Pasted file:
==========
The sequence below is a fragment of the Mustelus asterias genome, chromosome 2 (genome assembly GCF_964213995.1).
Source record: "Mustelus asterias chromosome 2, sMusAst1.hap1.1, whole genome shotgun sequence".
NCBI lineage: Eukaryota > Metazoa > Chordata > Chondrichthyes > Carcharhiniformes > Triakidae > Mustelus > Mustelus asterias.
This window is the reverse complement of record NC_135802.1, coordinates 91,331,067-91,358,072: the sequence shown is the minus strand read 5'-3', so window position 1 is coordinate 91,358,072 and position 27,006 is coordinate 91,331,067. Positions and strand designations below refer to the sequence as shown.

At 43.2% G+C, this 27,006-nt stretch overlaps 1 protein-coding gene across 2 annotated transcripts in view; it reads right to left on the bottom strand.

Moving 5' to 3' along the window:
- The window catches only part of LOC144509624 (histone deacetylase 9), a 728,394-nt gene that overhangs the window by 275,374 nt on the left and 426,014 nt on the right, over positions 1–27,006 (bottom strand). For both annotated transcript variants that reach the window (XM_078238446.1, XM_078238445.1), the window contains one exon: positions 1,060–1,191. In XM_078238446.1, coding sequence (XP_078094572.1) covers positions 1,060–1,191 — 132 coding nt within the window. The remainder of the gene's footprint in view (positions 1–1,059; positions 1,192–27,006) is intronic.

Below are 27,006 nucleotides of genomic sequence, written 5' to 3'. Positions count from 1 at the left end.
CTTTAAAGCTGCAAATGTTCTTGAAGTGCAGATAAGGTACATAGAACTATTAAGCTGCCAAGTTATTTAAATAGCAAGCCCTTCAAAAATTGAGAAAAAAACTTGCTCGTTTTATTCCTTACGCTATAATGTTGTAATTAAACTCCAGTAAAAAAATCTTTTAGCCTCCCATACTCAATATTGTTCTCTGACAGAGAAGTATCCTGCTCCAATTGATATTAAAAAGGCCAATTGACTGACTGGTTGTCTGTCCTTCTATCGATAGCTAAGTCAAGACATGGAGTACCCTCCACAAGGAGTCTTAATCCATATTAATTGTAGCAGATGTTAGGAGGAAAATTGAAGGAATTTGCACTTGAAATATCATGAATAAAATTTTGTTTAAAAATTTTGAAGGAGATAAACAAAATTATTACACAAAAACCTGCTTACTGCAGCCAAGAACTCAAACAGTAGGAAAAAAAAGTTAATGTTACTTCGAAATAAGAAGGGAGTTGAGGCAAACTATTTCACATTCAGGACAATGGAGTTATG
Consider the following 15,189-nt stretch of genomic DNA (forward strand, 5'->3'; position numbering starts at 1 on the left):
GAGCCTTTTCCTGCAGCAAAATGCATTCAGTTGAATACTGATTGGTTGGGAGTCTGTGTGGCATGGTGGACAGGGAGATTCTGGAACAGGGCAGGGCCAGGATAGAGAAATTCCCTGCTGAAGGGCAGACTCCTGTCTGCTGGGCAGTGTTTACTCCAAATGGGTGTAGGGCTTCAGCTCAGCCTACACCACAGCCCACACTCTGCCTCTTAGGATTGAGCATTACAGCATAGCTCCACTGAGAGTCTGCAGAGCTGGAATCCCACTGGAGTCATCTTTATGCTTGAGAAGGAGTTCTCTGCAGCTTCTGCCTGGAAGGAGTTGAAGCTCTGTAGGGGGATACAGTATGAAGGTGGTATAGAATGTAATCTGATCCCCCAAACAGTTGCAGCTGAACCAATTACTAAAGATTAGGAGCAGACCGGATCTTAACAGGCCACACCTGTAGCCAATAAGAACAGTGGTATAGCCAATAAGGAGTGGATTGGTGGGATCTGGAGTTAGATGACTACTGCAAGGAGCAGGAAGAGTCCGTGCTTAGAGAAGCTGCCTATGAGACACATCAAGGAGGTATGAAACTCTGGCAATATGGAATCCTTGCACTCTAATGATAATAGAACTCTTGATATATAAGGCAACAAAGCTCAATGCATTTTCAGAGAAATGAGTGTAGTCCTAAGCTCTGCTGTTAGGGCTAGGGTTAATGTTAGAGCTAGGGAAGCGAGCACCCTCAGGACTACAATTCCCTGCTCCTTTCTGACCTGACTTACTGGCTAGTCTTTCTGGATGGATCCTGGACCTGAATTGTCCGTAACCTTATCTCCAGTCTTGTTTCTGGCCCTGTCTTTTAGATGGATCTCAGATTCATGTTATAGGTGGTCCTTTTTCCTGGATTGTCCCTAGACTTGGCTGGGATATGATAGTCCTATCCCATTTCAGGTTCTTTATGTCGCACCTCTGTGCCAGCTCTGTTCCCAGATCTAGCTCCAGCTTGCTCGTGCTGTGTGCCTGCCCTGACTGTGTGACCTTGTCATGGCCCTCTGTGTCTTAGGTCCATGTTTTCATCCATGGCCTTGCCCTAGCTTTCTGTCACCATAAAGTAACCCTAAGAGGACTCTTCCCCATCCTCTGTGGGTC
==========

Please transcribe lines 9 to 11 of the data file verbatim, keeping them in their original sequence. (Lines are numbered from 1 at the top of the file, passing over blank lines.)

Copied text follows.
CTTTAAAGCTGCAAATGTTCTTGAAGTGCAGATAAGGTACATAGAACTATTAAGCTGCCAAGTTATTTAAATAGCAAGCCCTTCAAAAATTGAGAAAAAAACTTGCTCGTTTTATTCCTTACGCTATAATGTTGTAATTAAACTCCAGTAAAAAAATCTTTTAGCCTCCCATACTCAATATTGTTCTCTGACAGAGAAGTATCCTGCTCCAATTGATATTAAAAAGGCCAATTGACTGACTGGTTGTCTGTCCTTCTATCGATAGCTAAGTCAAGACATGGAGTACCCTCCACAAGGAGTCTTAATCCATATTAATTGTAGCAGATGTTAGGAGGAAAATTGAAGGAATTTGCACTTGAAATATCATGAATAAAATTTTGTTTAAAAATTTTGAAGGAGATAAACAAAATTATTACACAAAAACCTGCTTACTGCAGCCAAGAACTCAAACAGTAGGAAAAAAAAGTTAATGTTACTTCGAAATAAGAAGGGAGTTGAGGCAAACTATTTCACATTCAGGACAATGGAGTTATG
Consider the following 15,189-nt stretch of genomic DNA (forward strand, 5'->3'; position numbering starts at 1 on the left):
GAGCCTTTTCCTGCAGCAAAATGCATTCAGTTGAATACTGATTGGTTGGGAGTCTGTGTGGCATGGTGGACAGGGAGATTCTGGAACAGGGCAGGGCCAGGATAGAGAAATTCCCTGCTGAAGGGCAGACTCCTGTCTGCTGGGCAGTGTTTACTCCAAATGGGTGTAGGGCTTCAGCTCAGCCTACACCACAGCCCACACTCTGCCTCTTAGGATTGAGCATTACAGCATAGCTCCACTGAGAGTCTGCAGAGCTGGAATCCCACTGGAGTCATCTTTATGCTTGAGAAGGAGTTCTCTGCAGCTTCTGCCTGGAAGGAGTTGAAGCTCTGTAGGGGGATACAGTATGAAGGTGGTATAGAATGTAATCTGATCCCCCAAACAGTTGCAGCTGAACCAATTACTAAAGATTAGGAGCAGACCGGATCTTAACAGGCCACACCTGTAGCCAATAAGAACAGTGGTATAGCCAATAAGGAGTGGATTGGTGGGATCTGGAGTTAGATGACTACTGCAAGGAGCAGGAAGAGTCCGTGCTTAGAGAAGCTGCCTATGAGACACATCAAGGAGGTATGAAACTCTGGCAATATGGAATCCTTGCACTCTAATGATAATAGAACTCTTGATATATAAGGCAACAAAGCTCAATGCATTTTCAGAGAAATGAGTGTAGTCCTAAGCTCTGCTGTTAGGGCTAGGGTTAATGTTAGAGCTAGGGAAGCGAGCACCCTCAGGACTACAATTCCCTGCTCCTTTCTGACCTGACTTACTGGCTAGTCTTTCTGGATGGATCCTGGACCTGAATTGTCCGTAACCTTATCTCCAGTCTTGTTTCTGGCCCTGTCTTTTAGATGGATCTCAGATTCATGTTATAGGTGGTCCTTTTTCCTGGATTGTCCCTAGACTTGGCTGGGATATGATAGTCCTATCCCATTTCAGGTTCTTTATGTCGCACCTCTGTGCCAGCTCTGTTCCCAGATCTAGCTCCAGCTTGCTCGTGCTGTGTGCCTGCCCTGACTGTGTGACCTTGTCATGGCCCTCTGTGTCTTAGGTCCATGTTTTCATCCATGGCCTTGCCCTAGCTTTCTGTCACCATAAAGTAACCCTAAGAGGACTCTTCCCCATCCTCTGTGGGTC